Philharmonic names youngest president in 30-year history


An arts organization that in recent years has steered considerable attention to attracting younger ticket buyers has elected the youngest board president in its 30-year history.

Columbus native Sharon Sung Andrews, 29, has been associated with the Columbus Indiana Philharmonic, the city’s professional orchestra, for about 20 years.

She performed for five years as a youngster in the Columbus Indiana Children’s Choir, which regularly appears with the orchestra. She played violin for four years in the Philharmonic Youth Orchestra, performed five years with the strings ensemble, and soloed as a vocalist with the orchestra Dec. 9, 2006 as a Brown Scholarship winner.

Plus, she’s already serving her sixth year as a board member, having just completed a term as vice president.

Mark Pillar, a former board president and the orchestra’s former development director, invited her onto the board.

“I recognized her leadership ability,” Pillar said.

That includes her work with nonprofit organizations such as Mill Race Theatre Company, for which she produced “Peter Pan” in 2012.

Andrews said she has been heartened by the orchestra’s encouragement and mentoring, plus its commitment to youth education programs that constitute nearly 20 percent of its roughly $870,000 annual budget.

Although Andrews did not serve on the orchestra’s organizing committee for Bourbonfest, its new youth-oriented and sold-out fundraiser held earlier this year, she did help behind the scenes to recruit volunteers. She sees that event as a great sign of younger professionals’ interest in the local orchestra.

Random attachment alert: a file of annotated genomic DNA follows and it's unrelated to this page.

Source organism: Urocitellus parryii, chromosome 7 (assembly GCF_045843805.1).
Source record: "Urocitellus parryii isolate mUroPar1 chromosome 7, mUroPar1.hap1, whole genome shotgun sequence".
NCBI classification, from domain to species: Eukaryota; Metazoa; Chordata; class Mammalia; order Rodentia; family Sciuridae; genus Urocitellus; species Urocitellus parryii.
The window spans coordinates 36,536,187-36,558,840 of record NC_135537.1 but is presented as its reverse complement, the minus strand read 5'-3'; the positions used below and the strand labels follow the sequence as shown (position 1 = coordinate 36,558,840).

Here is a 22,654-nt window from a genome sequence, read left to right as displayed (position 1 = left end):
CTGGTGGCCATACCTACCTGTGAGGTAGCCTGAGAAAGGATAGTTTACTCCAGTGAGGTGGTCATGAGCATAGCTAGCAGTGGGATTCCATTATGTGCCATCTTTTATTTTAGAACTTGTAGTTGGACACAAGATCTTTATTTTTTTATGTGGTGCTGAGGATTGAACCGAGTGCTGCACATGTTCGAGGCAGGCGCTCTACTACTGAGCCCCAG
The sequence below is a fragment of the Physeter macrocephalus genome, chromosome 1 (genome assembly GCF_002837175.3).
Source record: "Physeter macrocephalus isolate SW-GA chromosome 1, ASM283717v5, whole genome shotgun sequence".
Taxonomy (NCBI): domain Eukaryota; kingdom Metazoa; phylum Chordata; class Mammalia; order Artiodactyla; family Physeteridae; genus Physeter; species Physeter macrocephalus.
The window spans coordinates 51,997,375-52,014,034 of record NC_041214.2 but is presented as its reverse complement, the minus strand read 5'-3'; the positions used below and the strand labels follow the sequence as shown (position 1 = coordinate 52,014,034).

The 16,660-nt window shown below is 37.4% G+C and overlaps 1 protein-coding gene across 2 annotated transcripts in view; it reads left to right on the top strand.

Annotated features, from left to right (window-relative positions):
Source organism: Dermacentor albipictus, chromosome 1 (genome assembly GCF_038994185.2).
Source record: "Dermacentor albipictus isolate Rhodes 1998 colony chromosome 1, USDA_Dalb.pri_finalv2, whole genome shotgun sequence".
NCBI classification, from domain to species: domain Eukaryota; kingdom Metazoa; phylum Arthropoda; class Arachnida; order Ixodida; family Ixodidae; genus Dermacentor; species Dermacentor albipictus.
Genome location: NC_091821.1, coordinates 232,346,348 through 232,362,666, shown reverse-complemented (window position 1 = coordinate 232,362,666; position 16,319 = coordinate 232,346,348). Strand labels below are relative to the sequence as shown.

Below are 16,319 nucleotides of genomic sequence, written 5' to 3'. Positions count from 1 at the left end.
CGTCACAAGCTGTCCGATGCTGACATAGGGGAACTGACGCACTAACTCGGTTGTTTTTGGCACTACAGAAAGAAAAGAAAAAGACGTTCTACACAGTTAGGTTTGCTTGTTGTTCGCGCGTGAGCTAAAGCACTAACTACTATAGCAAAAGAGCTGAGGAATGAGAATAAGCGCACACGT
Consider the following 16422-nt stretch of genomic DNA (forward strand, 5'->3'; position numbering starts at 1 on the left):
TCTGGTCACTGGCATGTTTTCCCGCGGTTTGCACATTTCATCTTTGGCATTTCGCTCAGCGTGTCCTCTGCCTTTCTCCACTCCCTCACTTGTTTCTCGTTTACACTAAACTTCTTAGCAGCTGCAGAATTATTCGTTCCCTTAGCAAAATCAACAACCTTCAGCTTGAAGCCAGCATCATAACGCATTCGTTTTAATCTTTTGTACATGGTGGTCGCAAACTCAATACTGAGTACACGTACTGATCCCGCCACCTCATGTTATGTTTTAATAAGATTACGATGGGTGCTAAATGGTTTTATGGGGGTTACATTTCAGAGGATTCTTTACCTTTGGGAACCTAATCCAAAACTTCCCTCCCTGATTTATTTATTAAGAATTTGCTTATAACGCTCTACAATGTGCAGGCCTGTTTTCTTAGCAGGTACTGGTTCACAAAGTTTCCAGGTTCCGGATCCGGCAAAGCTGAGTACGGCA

She sat in a recent meeting to plan next year’s event and was struck by the passion of peers her age.

“The energy behind that meeting was incredible,” she said.

The discussion about younger audience members has been a topic for professional orchestras nationwide in recent years as they have acknowledged that their ticket base has grown older.

The new president sees concerts and the orchestra’s Cabaret at The Commons series as a great outlet for younger listeners.

“I think our generation really likes its live music,” Andrews said. “There’s a sense of community that the millennial generation really seeks out. That experience of a one-time performance together is really important.”

Philharmonic officers

At its annual meeting on Monday, the Columbus Indiana Philharmonic installed new officers for the coming year:

  • Sharon Sung Andrews, president
  • Barry Turner, vice president
  • Therese Copeland, secretary
  • Joe Smith, treasurer

Philharmonic business meeting recap

The Columbus Indiana Philharmonic, which once struggled with a budget deficit, reported that income exceeded expenses by $36,000 during its latest fiscal year, according to its annual report.

Treasurer Joe Smith said the financial finish was made possible by generous donors, increased help from area foundations, and the work of staff and volunteers.

Plus, two Corvette raffles and a robust Cabaret at The Commons series boosted the financial picture, he said.

The orchestra also has enjoyed a 30 percent budget increase — from $640,000 two years ago to $833,000 last year, mostly due to the success of the cabaret series, said Peter King, outgoing board president.

The orchestra also recorded a record number of students in its music education programs, executive director Margaret Powers said.

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Brian Blair is a reporter for The Republic. He can be reached at or 812-379-5672.